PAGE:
thumbnailFigure 4. Comparison of the protein composition of adult and newborn C. s. simus transcriptomes. Chart pies “a” display the relative occurrence of RPKM-normalized ORF-coding reads listed in Table 2 in the venom gland transcriptomes of adult and newborn C. s. simus. Chart pies “b” display the same distribution as “a” but taking into account only protein families identified in the venom proteome [29]. Chart pies “c” show the toxin family composition of the venom proteomes of adult and newborn C. s. simus (data taken from [29]).

Additional file 3: Figure S1. Multiple alignment of transcript-deduced amino acid sequences of PLA2 molecules. Figure S2. Multiple alignment of transcript-deduced serine proteinase amino acid sequences. Figure S3. Multiple alignment of transcript-deduced amino acid sequences of snake venom metalloproteinases. Figure S4. Predicted targets for the miRNAs displayed in Figure 7, showing their Watson-Crick pairing to target 3'-UTR loci of PLA2 and SVMP 454 transcripts, and the corresponding binding energy calculated by MapMi.

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Distinct venom gland miRNA sets in newborn and adult snakes: modulators of the Central American rattlesnake's ontogenetic venom composition variation?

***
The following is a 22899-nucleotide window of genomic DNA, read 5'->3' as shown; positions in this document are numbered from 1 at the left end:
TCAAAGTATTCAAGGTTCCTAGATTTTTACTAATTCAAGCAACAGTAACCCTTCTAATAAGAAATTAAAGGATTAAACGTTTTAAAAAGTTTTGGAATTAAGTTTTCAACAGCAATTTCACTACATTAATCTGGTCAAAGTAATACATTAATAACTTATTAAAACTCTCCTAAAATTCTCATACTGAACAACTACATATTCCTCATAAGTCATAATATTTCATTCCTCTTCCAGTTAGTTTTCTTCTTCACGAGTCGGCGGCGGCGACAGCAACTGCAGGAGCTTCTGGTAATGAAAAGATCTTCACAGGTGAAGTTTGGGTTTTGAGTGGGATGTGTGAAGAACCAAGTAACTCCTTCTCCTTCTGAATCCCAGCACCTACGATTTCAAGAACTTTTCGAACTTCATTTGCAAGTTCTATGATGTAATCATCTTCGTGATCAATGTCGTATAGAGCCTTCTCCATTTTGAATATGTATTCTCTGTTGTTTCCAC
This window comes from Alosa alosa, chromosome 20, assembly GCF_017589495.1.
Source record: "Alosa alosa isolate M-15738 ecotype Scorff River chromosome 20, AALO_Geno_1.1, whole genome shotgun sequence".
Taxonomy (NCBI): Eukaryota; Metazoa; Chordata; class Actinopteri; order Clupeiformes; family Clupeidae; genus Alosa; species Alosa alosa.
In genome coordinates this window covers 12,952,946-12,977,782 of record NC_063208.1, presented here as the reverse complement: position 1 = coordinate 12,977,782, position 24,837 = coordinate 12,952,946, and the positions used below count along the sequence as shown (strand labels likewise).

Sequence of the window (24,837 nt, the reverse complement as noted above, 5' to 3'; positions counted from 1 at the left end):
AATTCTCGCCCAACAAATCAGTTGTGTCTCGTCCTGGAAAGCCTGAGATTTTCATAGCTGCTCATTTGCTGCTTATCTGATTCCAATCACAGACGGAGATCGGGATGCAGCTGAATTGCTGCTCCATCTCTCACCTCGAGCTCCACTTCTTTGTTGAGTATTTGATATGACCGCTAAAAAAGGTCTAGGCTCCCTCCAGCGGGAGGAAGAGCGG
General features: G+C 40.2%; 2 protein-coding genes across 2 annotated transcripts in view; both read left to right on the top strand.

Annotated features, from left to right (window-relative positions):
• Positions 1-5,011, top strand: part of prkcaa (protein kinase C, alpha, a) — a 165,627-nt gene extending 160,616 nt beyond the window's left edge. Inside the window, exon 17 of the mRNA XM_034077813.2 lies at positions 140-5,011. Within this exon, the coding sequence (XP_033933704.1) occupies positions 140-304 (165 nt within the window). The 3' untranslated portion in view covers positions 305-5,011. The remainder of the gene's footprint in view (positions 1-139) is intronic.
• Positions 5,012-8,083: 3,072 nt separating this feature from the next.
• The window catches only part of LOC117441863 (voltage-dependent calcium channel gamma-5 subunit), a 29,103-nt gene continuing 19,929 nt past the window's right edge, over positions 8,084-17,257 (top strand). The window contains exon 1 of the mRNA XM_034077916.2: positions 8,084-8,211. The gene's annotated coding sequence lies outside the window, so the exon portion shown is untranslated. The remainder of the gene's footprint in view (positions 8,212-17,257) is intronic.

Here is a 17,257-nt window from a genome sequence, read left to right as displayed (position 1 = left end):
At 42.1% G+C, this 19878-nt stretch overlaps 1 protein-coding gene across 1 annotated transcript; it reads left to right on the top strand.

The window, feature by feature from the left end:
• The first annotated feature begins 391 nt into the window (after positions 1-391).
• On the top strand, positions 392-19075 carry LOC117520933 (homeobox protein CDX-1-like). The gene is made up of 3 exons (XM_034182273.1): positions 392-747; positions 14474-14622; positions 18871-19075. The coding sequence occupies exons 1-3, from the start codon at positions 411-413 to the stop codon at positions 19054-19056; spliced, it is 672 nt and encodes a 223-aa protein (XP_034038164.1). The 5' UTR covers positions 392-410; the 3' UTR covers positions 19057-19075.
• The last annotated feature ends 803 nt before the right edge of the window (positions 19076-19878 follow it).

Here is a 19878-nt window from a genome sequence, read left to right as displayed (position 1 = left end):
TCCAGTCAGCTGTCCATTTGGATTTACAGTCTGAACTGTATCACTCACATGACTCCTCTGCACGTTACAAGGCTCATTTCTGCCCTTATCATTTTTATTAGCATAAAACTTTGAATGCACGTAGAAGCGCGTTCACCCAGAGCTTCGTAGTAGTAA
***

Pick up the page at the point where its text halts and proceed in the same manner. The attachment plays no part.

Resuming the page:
Phenotypic diversity generated through the regulation of RNA transcripts has been proposed as an explanation for the discrepancy between organismal complexity and the relatively limited number of primary coding transcripts [72,73]. Regulation by micro RNAs is one such mechanism [74,75]. MicroRNAs (miRNAs) are a class of small (~ 22 nucleotides in length), single-stranded, non-coding endogenous RNAs that are recently found to be negative post-transcriptional regulators of gene expression in eukaryotic organisms [76]. MicroRNAs act as adaptors that employ a silencing ribonucleoprotein complex to target mRNAs by selective Watson-Crick base-pairing, primarily in the 3'-UTR region. miRNAs anchored into specific binding pockets guide members of the Argonaute (Ago) protein family to target mRNA molecules for silencing or destruction [77]. The evolutionary dynamics of miRNAs across metazoan phylogeny and through deep evolutionary time suggests that metazoan morphological complexity might have its roots in miRNA innovation [78]. To explore the possible involvement of miRNAs in the post-transcriptional regulation of C. s. simus venom gland transcriptome, miRNA libraries from neonate and adult specimens were sequenced on an Ion Torrent Personal Genome Machine. Table 4A displays a summary of candidate miRNA sequencing statistics. Candidate miRNAs were filtered out according to nucleotide length and the presence of either the 30-mer IonA or the 23-mer P1 adapter sequences. This quality processing step yielded 38,738 (newborn) and 64,493 (adult) clusters, of which, respectively, 238 and 419 comprised at least 100 reads (Table 4B). These newborn and adult datasets contained 132 and 268 unique miRNAs, respectively, and 151 were shared between them (Table 4B). Although to date no snake miRNA has been reported in miRBase (http://www.mirbase.org webcite), which includes 21,643 mature miRNA products from 168 species [79], BLAST analysis of C. s. simus the adult and newborn miRNA datasets against the mature miRBase retrieved 118 hits matching such diverse taxa as mammals (gray short-tailed opossum, Mono-delphis domestica; platypus, Ornithorhynchus anatinus; Tasmanian devil, Sarcophilus harrisii; bull, Bos taurus; horse, Equus caballus; Sumatran orangutan, Pongo abelii; wild boar, Sus scrofa; mouse, Mus musculus,), birds (zebra finch, Taeniopygia guttata), fishes (sea lamprey, Petro-myzon marinus; Japanese ricefish, Oryzias latipes; zebra fish, Danio rerio), reptile (Anole lizard, Anolis caro-linensis), and the solitary sea squirt, Ciona intestinalis (Ascidian). However, 52 miRNA sequences (44%) cor-responded to miRNAs reported in Anolis carolinensis, the only available squamate genome [69].